Jesus – A Nice Jewish Boy?

So, let’s talk about Jesus. It’s not a topic that comes up when Jews talk.  Jesus does not feature in Judaism – not at all. But as many of us are asked by our Christian friends and colleagues what we ‘really think’ about him, let’s clarify: Jesus occupies the same place in Judaism, as Mohammed does in Christianity. In other words: you could go to every synagogue on Earth, and I guarantee, you will never hear Jesus mentioned.
 

Many people find this strange; after all, millions of Christians proclaim Jesus as their ‘messiah’ and ‘saviour’. Why on earth don’t Jews themselves attach any importance to this vital, most famous, and above all Jewish historical figure?

 
Well, let’s consider the context:

 
Back when Jesus was busy gallivanting around Judea, declaring himself as ‘messiah’, the Jews were living under Roman oppression. And it was rough. The Romans had a nasty habit of crucifying people – mainly Jews. Sometimes up to 100 Jews in a single day.

And as at other tough times in Jewish history, the Jews longed for their maschiach. They knew full well he could be right there, in their midst. After all, the Torah makes it clear: the Jewish maschiach is a normal, mortal man – he’s not ‘divine’ and he doesn’t have supernatural powers. In short: he wouldn’t look any different from any other Jewish man.

So where was he?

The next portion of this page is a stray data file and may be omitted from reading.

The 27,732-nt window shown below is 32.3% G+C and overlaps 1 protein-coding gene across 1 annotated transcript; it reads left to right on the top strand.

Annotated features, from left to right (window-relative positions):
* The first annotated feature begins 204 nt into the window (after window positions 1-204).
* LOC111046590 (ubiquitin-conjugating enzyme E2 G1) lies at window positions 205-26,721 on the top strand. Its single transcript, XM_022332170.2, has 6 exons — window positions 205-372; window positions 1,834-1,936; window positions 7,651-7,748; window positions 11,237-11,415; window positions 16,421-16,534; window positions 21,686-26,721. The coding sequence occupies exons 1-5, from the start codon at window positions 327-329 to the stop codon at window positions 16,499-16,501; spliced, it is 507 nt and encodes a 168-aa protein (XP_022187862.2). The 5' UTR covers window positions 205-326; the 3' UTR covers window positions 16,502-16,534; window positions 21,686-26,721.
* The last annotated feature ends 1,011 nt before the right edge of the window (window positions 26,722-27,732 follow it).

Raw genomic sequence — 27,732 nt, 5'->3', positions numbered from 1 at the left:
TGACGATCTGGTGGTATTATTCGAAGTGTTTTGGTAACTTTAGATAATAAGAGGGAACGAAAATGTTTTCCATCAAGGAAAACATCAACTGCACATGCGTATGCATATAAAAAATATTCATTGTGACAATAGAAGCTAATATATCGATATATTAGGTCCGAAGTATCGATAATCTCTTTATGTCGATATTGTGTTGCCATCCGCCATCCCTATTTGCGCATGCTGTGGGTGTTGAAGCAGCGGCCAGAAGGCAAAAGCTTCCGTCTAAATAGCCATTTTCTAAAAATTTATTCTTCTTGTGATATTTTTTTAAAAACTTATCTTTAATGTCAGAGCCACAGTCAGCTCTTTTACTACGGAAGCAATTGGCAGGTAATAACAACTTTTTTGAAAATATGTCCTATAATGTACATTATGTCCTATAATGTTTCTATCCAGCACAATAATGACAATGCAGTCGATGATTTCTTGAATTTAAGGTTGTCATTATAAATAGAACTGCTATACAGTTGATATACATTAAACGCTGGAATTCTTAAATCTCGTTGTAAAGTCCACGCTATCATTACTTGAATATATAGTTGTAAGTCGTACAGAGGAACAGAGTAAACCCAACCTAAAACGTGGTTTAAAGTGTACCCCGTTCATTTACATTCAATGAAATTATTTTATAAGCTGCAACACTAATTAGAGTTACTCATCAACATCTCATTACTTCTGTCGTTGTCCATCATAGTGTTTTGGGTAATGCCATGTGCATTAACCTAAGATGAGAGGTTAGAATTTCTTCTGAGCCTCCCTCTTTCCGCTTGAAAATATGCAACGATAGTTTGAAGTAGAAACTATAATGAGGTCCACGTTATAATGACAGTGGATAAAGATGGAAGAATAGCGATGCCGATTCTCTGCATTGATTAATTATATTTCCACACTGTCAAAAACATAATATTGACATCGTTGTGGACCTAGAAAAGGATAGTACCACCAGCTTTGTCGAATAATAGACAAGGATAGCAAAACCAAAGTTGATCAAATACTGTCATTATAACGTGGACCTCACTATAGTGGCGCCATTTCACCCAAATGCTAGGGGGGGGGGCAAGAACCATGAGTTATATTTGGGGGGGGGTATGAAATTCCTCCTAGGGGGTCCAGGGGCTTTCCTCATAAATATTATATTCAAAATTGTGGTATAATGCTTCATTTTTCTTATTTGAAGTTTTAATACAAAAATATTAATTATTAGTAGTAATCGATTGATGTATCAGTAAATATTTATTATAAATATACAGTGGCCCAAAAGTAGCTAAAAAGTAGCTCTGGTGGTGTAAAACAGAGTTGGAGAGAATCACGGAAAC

Numerous young Jewish blokes believed themselves to be the maschiach. They too sauntered around Jerusalem, their faithful believers scuttling after them and hanging on every word. There was nothing unique about Jesus, he was one of many. Contrary to the way he’s portrayed, Jesus was *not* some ancient David Beckham of the middle east, known and adored by all.

Indeed, the vast majority of Jews had no awareness of Jesus. It was only ever a tiny sect of Jews that followed him.

Christianity claims that Jesus fulfilled various messianic prophecies. They point to the ‘old testament’ in a bid to ‘prove’ this. There’s just one problem – the OT is not the Jewish bible. It never has been. Think about it logically: why would Judaism define its own scriptures as ‘old’?

The OT is a Christian text.
It is a Church-approved, mistranslated version of the actual Jewish bible, the Tanakh. No Jew reads nor studies the OT.
So when Jews and Christians discuss the ‘Jewish bible’ they are usually referring to two entirely different texts. Christians assume, for the most part, that the OT is ‘jewish’. Jews then have to break the news that in fact, it is not anything to do with Judiasm.

And since, for the most part, Jews read the Tanakh in the original Hebrew, we are bemused when some Christians state that we are somehow ‘misinterpreting’ it, when we explain to them that no, Jesus does not appear in the Tanakh.